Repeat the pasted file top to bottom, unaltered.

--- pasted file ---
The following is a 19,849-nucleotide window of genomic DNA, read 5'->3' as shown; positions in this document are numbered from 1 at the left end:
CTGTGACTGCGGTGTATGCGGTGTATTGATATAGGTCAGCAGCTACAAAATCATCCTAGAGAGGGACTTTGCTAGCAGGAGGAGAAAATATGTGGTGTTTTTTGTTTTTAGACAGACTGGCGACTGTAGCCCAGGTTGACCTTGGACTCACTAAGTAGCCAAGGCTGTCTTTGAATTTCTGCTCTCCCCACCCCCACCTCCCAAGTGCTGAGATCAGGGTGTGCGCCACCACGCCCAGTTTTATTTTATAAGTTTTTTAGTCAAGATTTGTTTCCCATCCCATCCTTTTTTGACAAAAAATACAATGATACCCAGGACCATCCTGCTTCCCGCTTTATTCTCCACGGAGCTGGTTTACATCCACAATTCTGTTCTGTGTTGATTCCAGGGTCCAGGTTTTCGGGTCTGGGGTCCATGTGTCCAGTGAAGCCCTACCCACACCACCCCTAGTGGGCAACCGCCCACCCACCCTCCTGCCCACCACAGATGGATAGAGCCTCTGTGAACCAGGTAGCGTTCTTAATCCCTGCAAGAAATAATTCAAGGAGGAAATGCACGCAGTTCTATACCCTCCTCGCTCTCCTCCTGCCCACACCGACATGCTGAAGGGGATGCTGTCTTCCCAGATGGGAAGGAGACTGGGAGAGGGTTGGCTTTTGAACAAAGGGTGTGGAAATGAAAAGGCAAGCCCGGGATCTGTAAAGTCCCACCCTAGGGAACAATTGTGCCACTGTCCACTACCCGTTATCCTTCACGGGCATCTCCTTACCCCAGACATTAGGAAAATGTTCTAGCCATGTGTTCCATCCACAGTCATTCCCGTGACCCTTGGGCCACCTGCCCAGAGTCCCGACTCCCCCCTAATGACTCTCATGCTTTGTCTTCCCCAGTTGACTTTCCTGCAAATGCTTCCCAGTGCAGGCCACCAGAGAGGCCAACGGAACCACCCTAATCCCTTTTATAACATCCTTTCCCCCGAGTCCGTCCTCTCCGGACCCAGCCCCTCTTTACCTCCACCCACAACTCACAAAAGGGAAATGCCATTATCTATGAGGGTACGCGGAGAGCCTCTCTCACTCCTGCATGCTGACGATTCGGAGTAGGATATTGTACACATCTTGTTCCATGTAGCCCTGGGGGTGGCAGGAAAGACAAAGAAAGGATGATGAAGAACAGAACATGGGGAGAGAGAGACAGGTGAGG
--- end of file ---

The following is a 19,849-nucleotide window of genomic DNA, read 5'->3' as shown; positions in this document are numbered from 1 at the left end:
CTGTGACTGCGGTGTATGCGGTGTATTGATATAGGTCAGCAGCTACAAAATCATCCTAGAGAGGGACTTTGCTAGCAGGAGGAGAAAATATGTGGTGTTTTTTGTTTTTAGACAGACTGGCGACTGTAGCCCAGGTTGACCTTGGACTCACTAAGTAGCCAAGGCTGTCTTTGAATTTCTGCTCTCCCCACCCCCACCTCCCAAGTGCTGAGATCAGGGTGTGCGCCACCACGCCCAGTTTTATTTTATAAGTTTTTTAGTCAAGATTTGTTTCCCATCCCATCCTTTTTTGACAAAAAATACAATGATACCCAGGACCATCCTGCTTCCCGCTTTATTCTCCACGGAGCTGGTTTACATCCACAATTCTGTTCTGTGTTGATTCCAGGGTCCAGGTTTTCGGGTCTGGGGTCCATGTGTCCAGTGAAGCCCTACCCACACCACCCCTAGTGGGCAACCGCCCACCCACCCTCCTGCCCACCACAGATGGATAGAGCCTCTGTGAACCAGGTAGCGTTCTTAATCCCTGCAAGAAATAATTCAAGGAGGAAATGCACGCAGTTCTATACCCTCCTCGCTCTCCTCCTGCCCACACCGACATGCTGAAGGGGATGCTGTCTTCCCAGATGGGAAGGAGACTGGGAGAGGGTTGGCTTTTGAACAAAGGGTGTGGAAATGAAAAGGCAAGCCCGGGATCTGTAAAGTCCCACCCTAGGGAACAATTGTGCCACTGTCCACTACCCGTTATCCTTCACGGGCATCTCCTTACCCCAGACATTAGGAAAATGTTCTAGCCATGTGTTCCATCCACAGTCATTCCCGTGACCCTTGGGCCACCTGCCCAGAGTCCCGACTCCCCCCTAATGACTCTCATGCTTTGTCTTCCCCAGTTGACTTTCCTGCAAATGCTTCCCAGTGCAGGCCACCAGAGAGGCCAACGGAACCACCCTAATCCCTTTTATAACATCCTTTCCCCCGAGTCCGTCCTCTCCGGACCCAGCCCCTCTTTACCTCCACCCACAACTCACAAAAGGGAAATGCCATTATCTATGAGGGTACGCGGAGAGCCTCTCTCACTCCTGCATGCTGACGATTCGGAGTAGGATATTGTACACATCTTGTTCCATGTAGCCCTGGGGGTGGCAGGAAAGACAAAGAAAGGATGATGAAGAACAGAACATGGGGAGAGAGAGACAGGTGAGG